I love this meal and would cook it almost every night, and it didn't break the bank so much. Switching to organic, free-range chicken has been a good experience. The meat is juicer and the taste is fresher. Not to mention the ethical and environmental advantages. But to offset the cost of purchasing poultry that is on average 3x more costly than what I used to buy, we are eating it about 3x less. A whole 3 pound organic free-range chicken costs, on average, $12. Add in this beautiful side dish, which cost me over $20 to make because of the initial investment of random ingredients I did not have in my pantry (plum vinegar and zylitol), we're looking at a family meal coming in over $30! And because the organic chickens tend to be a bit smaller, due to lack of hormones, they usually only feed us for one meal. If we're lucky, we can pick the meat off the bone and have enough for the kids' lunch the next day. Oh, and my kids hate mushrooms and asparagus, so I threw together some brown rice and carrots for them, adding at least $2 more to the meal total. Sadly, we could eat at McDonald's 2 times over for what the meal cost, but in reality, it is still cheaper than eating out at a regular family restaurant, and the ingredients are wholesome, fresh, and organic. Expensive and a rare treat, yes, but still worth it in my opinion.

Related: The 25 healthiest foods for under $1

3. One Pot Quinoa + Chicken | $10

This isn't a Gwyneth meal, but it follows her basic principles, and those of clean eating, so I'm pretty sure she would approve. Using a couple of cups of quinoa, a can of black beans, plenty of fresh veggies and some cut up organic, free-range chicken thighs, this meal comes in right around $10! Fits perfectly into my meal budget, tasted great, was easy to make and clean up, and made an abundance of left-overs. In fact I ate this for breakfast and lunch for 2 days straight! This is the cost of clean-eating I can get on board with on a daily basis.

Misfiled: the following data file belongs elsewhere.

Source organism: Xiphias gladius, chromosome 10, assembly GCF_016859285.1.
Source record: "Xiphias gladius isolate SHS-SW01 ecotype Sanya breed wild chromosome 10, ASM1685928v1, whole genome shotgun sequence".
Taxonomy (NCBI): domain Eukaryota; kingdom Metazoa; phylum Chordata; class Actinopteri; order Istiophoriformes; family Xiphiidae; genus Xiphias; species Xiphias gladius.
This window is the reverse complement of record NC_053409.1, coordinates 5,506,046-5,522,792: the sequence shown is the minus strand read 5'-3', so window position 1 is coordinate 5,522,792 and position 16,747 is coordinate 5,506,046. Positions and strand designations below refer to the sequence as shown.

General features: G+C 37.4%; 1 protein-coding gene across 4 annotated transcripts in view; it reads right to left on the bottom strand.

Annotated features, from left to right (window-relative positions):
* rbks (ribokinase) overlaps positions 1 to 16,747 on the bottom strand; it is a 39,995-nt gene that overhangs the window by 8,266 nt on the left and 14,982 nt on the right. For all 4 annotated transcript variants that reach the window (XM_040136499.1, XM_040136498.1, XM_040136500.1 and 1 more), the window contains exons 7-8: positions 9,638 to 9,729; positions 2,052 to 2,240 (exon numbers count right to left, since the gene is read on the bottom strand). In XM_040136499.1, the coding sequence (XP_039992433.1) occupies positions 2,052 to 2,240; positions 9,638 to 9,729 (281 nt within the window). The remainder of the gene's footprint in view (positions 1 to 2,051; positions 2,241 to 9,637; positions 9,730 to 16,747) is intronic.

4. Roasted Cauliflower + Chickpeas With Mustard + Parsley | $5
Even if you buy only organic ingredients for this dish, your average cost to make this super hearty and healthy side dish is well under $5, and you'll most likely have leftovers. Using cauliflower, chickpeas, and a homemade dressing, the ingredients are very affordable and filling. If you're a vegetarian, you could even add an avocado for some extra healthy fats and still come well within budget. We served this with some ground turkey, and still came in below my ideal $10/meal budget.

5. Grilled Salmon With Carrots + Ginger | $30+
At Gwyneth's urging, I've started to only buy fish which is wild caught, as opposed to farm-raised. This increases my costs about $4/lb. On sale, I picked up 2 pounds of salmon for $12.99/lb, which was enough to feed 4 adults and 4 kids. As our side dish I made her carrots with sesame seeds and ginger, and served some simple brown rice. My fish was my biggest expense, but luckily it was prepared quite simply, making the additional costs negligible. The organic carrots were bought in bulk at Costco, and brown rice is very affordable. This meal, which essentially fed 2 families, came in at just over $30, but was much cheaper than going out to eat and we felt like we were eating a wonderful feast.

- By Andrea Howe
For 5 more cost-analyzed clean-eating family dinners, visit Babble!